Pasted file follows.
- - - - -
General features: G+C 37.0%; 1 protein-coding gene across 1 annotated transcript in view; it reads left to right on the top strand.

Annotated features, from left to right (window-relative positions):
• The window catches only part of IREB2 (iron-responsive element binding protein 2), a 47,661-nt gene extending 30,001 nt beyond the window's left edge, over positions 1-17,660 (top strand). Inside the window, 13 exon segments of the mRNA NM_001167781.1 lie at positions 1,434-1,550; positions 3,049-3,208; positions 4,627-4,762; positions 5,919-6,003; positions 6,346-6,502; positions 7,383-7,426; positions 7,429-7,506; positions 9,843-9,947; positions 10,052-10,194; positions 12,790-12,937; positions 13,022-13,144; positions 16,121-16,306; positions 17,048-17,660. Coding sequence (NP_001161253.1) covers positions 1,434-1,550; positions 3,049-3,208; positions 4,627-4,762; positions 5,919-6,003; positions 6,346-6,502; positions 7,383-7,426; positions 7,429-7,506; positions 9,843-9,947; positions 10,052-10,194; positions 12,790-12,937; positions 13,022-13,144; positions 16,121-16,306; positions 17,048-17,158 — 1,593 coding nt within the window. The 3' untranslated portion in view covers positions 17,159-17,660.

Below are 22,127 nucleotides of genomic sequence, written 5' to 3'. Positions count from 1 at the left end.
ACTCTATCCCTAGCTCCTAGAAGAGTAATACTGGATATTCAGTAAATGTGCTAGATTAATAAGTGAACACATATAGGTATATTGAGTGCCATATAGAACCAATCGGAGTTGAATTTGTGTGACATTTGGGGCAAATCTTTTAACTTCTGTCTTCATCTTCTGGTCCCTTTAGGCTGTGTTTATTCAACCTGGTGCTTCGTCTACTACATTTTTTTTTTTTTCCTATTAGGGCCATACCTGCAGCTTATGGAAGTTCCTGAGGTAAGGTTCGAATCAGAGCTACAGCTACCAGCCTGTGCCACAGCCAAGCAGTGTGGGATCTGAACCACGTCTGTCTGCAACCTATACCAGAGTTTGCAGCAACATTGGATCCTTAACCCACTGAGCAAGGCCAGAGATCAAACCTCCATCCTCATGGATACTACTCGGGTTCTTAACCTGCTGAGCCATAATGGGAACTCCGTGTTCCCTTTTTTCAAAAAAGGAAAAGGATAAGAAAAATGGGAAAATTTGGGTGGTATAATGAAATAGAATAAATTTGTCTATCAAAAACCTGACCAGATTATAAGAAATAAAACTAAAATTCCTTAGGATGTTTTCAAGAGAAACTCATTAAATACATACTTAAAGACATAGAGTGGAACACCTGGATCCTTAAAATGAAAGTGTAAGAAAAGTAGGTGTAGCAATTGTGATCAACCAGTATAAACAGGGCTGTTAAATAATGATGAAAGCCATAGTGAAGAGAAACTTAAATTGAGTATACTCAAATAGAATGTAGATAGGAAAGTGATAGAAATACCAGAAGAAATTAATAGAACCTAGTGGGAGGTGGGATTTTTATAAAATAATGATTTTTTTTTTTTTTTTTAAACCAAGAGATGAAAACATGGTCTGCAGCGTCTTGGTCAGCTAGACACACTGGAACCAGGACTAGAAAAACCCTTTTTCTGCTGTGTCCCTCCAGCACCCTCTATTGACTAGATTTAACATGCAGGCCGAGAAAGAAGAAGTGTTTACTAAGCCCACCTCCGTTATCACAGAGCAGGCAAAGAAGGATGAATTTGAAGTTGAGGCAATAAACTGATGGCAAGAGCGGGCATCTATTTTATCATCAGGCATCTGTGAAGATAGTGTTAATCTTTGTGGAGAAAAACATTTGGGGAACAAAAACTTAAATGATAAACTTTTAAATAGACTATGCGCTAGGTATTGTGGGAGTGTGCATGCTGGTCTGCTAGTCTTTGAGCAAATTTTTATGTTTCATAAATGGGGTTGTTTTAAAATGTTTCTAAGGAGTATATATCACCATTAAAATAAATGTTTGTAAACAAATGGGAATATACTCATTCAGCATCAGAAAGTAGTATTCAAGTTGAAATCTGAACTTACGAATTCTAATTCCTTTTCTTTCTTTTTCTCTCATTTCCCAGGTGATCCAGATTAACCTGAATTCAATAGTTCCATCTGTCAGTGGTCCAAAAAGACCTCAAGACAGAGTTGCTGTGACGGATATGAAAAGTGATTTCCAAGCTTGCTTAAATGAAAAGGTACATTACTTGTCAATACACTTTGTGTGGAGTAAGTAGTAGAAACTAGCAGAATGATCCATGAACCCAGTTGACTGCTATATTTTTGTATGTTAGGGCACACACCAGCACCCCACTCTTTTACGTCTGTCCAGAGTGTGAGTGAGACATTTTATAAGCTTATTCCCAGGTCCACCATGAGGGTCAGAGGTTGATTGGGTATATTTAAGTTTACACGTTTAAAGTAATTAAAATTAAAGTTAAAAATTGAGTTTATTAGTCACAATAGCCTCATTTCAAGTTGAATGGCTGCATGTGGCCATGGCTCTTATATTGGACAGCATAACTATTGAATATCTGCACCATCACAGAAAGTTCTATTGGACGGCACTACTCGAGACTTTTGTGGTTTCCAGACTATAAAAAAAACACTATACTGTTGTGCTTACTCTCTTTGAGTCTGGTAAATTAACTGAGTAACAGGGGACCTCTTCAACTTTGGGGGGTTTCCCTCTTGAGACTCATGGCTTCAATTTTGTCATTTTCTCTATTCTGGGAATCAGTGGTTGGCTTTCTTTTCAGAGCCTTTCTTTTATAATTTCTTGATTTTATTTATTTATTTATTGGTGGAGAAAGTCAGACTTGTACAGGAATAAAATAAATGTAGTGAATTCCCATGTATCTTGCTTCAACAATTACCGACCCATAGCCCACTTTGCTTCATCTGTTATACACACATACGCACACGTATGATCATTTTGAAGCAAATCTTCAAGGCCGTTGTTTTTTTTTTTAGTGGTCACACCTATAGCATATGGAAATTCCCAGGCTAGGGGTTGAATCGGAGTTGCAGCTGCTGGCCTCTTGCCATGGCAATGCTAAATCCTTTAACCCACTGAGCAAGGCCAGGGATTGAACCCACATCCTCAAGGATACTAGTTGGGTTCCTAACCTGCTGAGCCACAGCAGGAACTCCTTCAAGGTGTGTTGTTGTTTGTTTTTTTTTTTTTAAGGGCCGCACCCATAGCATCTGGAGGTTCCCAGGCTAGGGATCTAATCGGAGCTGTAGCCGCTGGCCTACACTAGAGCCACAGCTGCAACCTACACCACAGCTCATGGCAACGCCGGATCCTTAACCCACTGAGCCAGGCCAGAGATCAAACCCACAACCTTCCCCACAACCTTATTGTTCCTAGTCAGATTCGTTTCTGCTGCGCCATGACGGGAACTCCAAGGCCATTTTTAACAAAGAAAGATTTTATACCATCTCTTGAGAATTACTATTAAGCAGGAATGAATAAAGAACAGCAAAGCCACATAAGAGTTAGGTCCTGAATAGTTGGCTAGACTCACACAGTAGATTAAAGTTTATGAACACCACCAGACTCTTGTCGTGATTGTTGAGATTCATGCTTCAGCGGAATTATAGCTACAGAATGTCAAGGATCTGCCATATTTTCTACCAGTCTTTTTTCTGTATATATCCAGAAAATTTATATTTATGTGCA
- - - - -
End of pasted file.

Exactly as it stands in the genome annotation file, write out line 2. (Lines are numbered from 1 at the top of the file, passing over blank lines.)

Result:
Annotated features, from left to right (window-relative positions):